Once you’ve got a model, you can find nearest nodes/edges to coordinates, solve shortest paths, calculate network statistics, plot networks, and more.
Because the existing geospatial and network science ecosystems are rich to build upon
Because it’s a standard language for urban planners, engineers, and geographers to work with
Because it has a low barrier to entry for new non-technical audiences to get started using tools built in Python
Where did the name for OSMnx come from?
OpenStreetMap (OSM) + NetworkX (nx)
Who, or what was the biggest inspiration for OSMnx?
I wrote a paper about that! https://geoffboeing.com/publications/right-tools-for-job/
Are there any overarching goals of OSMnx that drive design or implementation? If so, what trade-offs have been made in OSMnx as a consequence of these goals?
Well the central goal is to be easy to use so that it “just works.” The original goal was to make something so dead simple that anyone could figure it out on Day 1 of learning Python. What that means in practice is you just need one line of pretty intuitive code to completely download and model the street network (or other infrastructure) of any city in the world. Then just 1 more line of code to calculate a large suite of statistics and indicators, or to visualize the network. The tradeoff has been building out a lot of under-the-hood code to handle a lot of different possibilities to make it all work relatively seamlessly.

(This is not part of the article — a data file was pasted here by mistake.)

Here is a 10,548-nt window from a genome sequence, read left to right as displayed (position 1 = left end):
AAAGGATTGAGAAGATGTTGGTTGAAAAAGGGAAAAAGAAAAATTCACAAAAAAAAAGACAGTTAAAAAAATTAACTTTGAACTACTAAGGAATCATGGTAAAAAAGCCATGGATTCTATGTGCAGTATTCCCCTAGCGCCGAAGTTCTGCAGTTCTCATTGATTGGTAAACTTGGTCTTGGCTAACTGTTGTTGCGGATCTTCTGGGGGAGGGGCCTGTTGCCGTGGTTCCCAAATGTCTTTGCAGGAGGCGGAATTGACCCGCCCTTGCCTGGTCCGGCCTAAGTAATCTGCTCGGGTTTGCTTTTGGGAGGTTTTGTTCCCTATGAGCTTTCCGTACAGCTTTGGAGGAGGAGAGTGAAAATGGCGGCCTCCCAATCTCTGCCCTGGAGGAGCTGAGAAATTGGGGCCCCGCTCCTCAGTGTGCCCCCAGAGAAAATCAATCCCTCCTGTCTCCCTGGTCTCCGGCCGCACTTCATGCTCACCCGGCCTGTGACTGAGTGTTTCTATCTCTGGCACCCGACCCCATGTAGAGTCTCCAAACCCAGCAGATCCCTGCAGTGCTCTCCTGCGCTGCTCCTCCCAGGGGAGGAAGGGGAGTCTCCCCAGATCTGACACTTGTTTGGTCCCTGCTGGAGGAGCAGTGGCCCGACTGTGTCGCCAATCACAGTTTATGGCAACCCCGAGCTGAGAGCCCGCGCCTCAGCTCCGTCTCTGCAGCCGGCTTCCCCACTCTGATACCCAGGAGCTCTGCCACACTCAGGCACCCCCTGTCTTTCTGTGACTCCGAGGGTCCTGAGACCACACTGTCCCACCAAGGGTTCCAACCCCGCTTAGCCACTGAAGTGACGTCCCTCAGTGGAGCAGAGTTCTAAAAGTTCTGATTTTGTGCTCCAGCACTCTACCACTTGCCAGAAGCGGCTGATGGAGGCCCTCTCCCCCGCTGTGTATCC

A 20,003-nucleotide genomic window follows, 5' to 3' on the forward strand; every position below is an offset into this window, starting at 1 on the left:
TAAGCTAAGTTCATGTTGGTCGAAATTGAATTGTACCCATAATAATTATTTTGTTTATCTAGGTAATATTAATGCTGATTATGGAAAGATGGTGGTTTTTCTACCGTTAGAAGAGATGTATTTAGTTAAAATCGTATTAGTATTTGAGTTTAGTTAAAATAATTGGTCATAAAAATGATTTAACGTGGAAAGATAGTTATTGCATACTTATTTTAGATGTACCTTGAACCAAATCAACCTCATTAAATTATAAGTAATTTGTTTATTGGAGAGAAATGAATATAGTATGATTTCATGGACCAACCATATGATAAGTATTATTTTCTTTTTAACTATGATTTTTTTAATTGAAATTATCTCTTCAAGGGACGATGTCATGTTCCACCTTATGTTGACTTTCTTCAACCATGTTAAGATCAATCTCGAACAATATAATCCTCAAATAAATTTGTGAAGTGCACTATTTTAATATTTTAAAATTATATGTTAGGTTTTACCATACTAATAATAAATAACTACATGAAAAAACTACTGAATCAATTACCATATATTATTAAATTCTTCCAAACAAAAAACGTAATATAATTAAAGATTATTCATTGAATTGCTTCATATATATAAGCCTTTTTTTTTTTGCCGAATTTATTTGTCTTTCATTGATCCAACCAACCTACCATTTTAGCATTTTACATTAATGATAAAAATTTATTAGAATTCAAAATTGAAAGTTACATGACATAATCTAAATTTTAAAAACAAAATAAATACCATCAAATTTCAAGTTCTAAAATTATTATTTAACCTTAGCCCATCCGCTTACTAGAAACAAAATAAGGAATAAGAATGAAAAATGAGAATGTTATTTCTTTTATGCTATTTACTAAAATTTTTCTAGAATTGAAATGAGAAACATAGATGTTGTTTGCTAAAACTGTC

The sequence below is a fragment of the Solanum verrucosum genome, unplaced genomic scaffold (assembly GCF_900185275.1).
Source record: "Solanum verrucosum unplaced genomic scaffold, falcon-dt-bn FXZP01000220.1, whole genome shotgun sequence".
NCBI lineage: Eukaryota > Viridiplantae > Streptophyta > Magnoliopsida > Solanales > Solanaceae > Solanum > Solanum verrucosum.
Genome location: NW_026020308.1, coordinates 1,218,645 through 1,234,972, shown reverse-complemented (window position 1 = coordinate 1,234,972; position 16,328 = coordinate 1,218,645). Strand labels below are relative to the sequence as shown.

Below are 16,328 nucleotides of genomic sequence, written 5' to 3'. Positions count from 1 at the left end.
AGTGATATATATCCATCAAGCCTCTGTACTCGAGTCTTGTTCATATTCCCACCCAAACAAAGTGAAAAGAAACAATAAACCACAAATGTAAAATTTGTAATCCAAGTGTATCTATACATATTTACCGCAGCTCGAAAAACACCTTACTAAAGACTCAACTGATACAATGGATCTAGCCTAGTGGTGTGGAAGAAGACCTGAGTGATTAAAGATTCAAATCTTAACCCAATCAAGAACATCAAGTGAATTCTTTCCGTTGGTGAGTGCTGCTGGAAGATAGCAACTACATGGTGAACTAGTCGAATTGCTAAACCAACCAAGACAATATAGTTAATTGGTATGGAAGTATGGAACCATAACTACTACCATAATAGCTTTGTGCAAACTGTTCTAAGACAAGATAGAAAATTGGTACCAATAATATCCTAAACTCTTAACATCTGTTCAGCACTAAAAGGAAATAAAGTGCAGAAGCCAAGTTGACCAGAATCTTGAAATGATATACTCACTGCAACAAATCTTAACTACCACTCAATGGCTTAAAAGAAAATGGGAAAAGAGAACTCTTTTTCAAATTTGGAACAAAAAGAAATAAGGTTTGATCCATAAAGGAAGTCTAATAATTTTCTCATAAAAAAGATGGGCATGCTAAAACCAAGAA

What is the most challenging problem that’s been solved in OSMnx, so far?
I talk about this in the paper I linked earlier (regarding the project’s inspiration): there’s lots of data on OpenStreetMap, but traditionally it was difficult or required a bunch of ad hoc code to turn it all into a graph-theoretic model for network analytics. OSMnx makes it automatic and theoretically-sound (from an urban/transport geography perspective, and from a network science perspective).
In particular, one thing OSMnx does automatically for you is “correct” the network topology. Its simplification module automatically processes the network’s topology from the original raw OpenStreetMap data, such that nodes represent intersections/dead-ends and edges represent the street segments that link them. This takes two primary forms: graph simplification and intersection consolidation.